At an optional step 314, server 110 may forward the capability information from the server component that is in direct network communication with client 120 to virtual display driver 116. Virtual display driver 116 then stores the information in a memory so that the information can be quickly accessed. This enables virtual display driver 116 to maintain (e.g., expand, update) a central repository of capability information of all client devices. It also enables virtual display driver 116 to quickly lookup the capability of a particular client 120 at resource or service request time.

At a step 316, server application 112 on server 110 is initialized. In the example of server application 112 being an AutoCAD application, this step may include, for example, server 110 carrying out various startup instructions of the AutoCAD application. Generally, server application 112 loads and initializes server 3D library 114. Then, (or at an earlier or later time) server 3D library 114 queries virtual display driver 116 to determine its capabilities. Virtual display driver 116 generally returns the capabilities of client 120, but may also return capabilities that are not supported by client 120 if virtual display driver 116 or other software on server 110 can convert a command that client 120 does not support into one or more commands that client 120 does support.

At a step 318, server application 112 calls or invokes the appropriate function or functions (i.e., “graphics commands”) in server 3D library 114 in response to a request of client 120. For example, if client 120 issues a request to draw a 3D cube, a call is made to server 3D library 114 to satisfy the “draw 3D cube” request.

At a step 320, server 3D library 114 receives the call made by server application 112 at step 318. Server 3D library 114 then executes the function by making one or more calls to the virtual display driver 116, taking into consideration the version-specific capabilities that were received and stored at step 312. Unlike conventional client-server computing systems, server 3D library 114 does not generally execute the graphics commands and produce a bitmap image.

At a step 322, virtual display driver 116 encodes each of the received graphics calls and transmits the information to client 120 via network 140. According to one aspect of the disclosure, virtual display driver 116 may distinguish between platform-specific graphics calls (i.e., the call is specific to the platform of server 110, e.g., windowing functions) and cross-platform graphics calls. If a platform-specific call is intercepted, virtual display driver 116 can either translate the call to a cross-platform supported interface or to a different, platform-specific call that is supported by client 120. By way of one example, translation may include converting a Microsoft Windows operating system implementation of the OpenGL specification (e.g., a WGL function) to an X11 operating system implementation equivalent (e.g., a GLX function). The capability information of optional steps 312 and 314 may be used to determine the specific translation required for server and client. If a cross-platform graphic call is intercepted, virtual display driver 116 may transmit the call as-is. Alternatively, if the 3D command makes use of only two dimensions and can be transmitted more efficiently via an equivalent 2D command, the 3D command may be converted to the 2D alternative. In all of these cases, the transmitted information is a representation of a graphics command that each client 120 supports.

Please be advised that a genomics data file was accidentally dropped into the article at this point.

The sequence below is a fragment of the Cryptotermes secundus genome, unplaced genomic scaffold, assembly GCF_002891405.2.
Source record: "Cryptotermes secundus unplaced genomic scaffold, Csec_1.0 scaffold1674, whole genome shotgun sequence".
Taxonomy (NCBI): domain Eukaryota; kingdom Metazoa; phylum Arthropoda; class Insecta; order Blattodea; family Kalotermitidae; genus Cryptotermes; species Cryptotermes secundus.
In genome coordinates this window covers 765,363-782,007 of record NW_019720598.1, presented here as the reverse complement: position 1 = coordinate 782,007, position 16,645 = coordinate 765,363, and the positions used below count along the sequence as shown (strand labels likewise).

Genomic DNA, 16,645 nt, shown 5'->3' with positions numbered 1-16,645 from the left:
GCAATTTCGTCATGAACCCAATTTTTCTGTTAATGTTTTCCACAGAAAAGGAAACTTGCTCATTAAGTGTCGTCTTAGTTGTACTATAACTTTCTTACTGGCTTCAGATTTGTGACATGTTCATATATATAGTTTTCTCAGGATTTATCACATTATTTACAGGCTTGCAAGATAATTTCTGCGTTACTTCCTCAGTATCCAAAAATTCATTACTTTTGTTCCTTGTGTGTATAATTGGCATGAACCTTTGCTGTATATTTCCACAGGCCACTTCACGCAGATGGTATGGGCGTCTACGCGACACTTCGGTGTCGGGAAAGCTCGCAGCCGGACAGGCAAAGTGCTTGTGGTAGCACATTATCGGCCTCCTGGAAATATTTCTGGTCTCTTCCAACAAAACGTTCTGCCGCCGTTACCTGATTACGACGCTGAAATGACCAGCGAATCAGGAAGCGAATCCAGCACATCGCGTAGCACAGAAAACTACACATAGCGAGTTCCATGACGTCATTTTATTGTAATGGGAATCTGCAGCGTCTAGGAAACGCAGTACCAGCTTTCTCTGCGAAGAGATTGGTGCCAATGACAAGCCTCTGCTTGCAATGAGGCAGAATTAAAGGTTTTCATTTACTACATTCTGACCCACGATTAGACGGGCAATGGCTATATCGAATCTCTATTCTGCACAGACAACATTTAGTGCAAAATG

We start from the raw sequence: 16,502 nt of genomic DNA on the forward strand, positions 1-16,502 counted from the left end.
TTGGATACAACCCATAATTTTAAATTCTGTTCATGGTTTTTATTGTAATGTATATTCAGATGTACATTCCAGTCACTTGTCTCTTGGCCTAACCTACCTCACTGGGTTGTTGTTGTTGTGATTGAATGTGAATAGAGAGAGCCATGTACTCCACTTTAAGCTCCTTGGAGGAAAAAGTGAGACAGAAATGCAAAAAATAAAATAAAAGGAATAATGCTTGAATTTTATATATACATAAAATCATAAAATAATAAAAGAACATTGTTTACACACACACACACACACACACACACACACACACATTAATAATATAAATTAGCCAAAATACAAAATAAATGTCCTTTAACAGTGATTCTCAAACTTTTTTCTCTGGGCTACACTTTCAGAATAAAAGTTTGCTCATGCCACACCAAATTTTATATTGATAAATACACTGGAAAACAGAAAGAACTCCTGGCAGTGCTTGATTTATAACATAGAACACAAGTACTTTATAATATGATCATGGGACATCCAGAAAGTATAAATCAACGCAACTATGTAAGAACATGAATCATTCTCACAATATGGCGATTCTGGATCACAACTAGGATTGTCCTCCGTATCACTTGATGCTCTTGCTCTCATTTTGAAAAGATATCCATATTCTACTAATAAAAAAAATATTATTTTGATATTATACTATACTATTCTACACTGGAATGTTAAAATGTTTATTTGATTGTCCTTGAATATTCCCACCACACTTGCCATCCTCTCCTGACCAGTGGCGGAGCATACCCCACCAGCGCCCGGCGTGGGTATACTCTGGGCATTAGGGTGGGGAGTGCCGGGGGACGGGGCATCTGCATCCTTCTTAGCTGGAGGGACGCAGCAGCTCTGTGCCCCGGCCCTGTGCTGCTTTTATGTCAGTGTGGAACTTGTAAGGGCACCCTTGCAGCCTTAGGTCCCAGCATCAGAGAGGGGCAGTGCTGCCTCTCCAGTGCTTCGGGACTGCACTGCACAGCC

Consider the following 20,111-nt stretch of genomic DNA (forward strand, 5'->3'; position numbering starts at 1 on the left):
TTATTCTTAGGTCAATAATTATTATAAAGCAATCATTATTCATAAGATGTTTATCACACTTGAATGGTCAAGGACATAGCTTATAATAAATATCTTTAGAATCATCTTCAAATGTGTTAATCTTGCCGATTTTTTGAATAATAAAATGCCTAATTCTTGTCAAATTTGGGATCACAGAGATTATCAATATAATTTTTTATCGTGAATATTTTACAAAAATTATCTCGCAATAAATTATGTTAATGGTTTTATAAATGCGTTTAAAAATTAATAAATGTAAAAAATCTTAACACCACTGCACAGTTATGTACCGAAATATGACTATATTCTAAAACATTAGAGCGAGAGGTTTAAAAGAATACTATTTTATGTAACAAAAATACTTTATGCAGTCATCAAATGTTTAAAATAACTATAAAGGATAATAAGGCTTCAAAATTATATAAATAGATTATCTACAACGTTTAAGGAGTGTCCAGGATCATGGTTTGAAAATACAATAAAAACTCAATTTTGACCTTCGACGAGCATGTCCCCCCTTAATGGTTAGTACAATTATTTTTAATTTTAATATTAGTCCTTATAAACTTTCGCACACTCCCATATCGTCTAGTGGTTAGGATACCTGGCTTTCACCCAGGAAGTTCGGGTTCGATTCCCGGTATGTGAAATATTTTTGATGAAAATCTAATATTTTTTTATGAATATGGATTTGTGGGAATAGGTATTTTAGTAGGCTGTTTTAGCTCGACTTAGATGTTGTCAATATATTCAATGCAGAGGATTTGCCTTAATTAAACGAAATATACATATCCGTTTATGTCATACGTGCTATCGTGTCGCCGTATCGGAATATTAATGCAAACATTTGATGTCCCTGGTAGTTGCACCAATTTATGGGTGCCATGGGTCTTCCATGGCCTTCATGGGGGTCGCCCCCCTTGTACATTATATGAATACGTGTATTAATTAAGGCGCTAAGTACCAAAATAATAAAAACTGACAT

FIG. 4 illustrates a flow diagram of a method 400 of providing cross-platform remote access to 3D graphics applications in a client-server computing system, according to a minimum configuration of the present disclosure. Method 400 may include, but is not limited to, the following steps.

At a step 410, server 110 receives a request to publish a server application 112 to client 120 via network 140. For example, a request to draw a 3D cube can be received by server 110. Optionally, the request can include information about relevant capabilities of client 120, such as the version or versions of client 3D library 124 supported on client 120.

At a step 412, server application 112 calls or invokes the appropriate function or functions (i.e., “graphics commands”) in server 3D library 114 in response to the request received by server 110. For example, if the request is to draw a 3D cube, the graphics commands may relate to geometric operations and/or rendering options, such as blending or shading.

At a step 414, server 3D library 114 receives the call made by server application 112 and executes the function by making one or more calls to virtual display driver 116. In one embodiment of the disclosure, the calls made to virtual display driver 116 take into consideration the capabilities of client 120 received at step 410. Virtual display driver 116 encodes each of the graphics calls and provides a transmission including the one or more graphics calls to client 120 via network 140.

Various embodiments of the present disclosure allow for the functionality of this disclosure to be performed by an intermediary device, such as a cloud server (not shown), which may be associated with the server 110 and client 120, or reside elsewhere in the network (e.g., in the cloud). For example, while client 120 is interacting with server 110, some of the methods described herein may be offloaded to the cloud server to be performed. Additionally, the cloud server may be used to facilitate interaction between individual or multiple clients and server 110 by performing protocol and/or graphics conversions as described herein.